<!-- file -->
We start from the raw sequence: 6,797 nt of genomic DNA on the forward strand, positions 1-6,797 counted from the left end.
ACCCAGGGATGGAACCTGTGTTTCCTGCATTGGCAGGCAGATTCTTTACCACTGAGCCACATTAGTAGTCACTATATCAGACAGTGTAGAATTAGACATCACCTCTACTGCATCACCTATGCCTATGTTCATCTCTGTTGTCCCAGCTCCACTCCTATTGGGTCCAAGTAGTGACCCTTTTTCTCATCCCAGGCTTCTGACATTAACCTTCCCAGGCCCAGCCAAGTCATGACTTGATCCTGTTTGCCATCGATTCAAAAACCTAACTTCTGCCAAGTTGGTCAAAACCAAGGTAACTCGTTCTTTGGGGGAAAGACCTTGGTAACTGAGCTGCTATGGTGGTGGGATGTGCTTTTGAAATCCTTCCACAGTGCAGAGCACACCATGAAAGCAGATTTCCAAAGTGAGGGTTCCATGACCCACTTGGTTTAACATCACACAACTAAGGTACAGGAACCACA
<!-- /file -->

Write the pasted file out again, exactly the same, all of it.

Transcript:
We start from the raw sequence: 6,797 nt of genomic DNA on the forward strand, positions 1-6,797 counted from the left end.
ACCCAGGGATGGAACCTGTGTTTCCTGCATTGGCAGGCAGATTCTTTACCACTGAGCCACATTAGTAGTCACTATATCAGACAGTGTAGAATTAGACATCACCTCTACTGCATCACCTATGCCTATGTTCATCTCTGTTGTCCCAGCTCCACTCCTATTGGGTCCAAGTAGTGACCCTTTTTCTCATCCCAGGCTTCTGACATTAACCTTCCCAGGCCCAGCCAAGTCATGACTTGATCCTGTTTGCCATCGATTCAAAAACCTAACTTCTGCCAAGTTGGTCAAAACCAAGGTAACTCGTTCTTTGGGGGAAAGACCTTGGTAACTGAGCTGCTATGGTGGTGGGATGTGCTTTTGAAATCCTTCCACAGTGCAGAGCACACCATGAAAGCAGATTTCCAAAGTGAGGGTTCCATGACCCACTTGGTTTAACATCACACAACTAAGGTACAGGAACCACA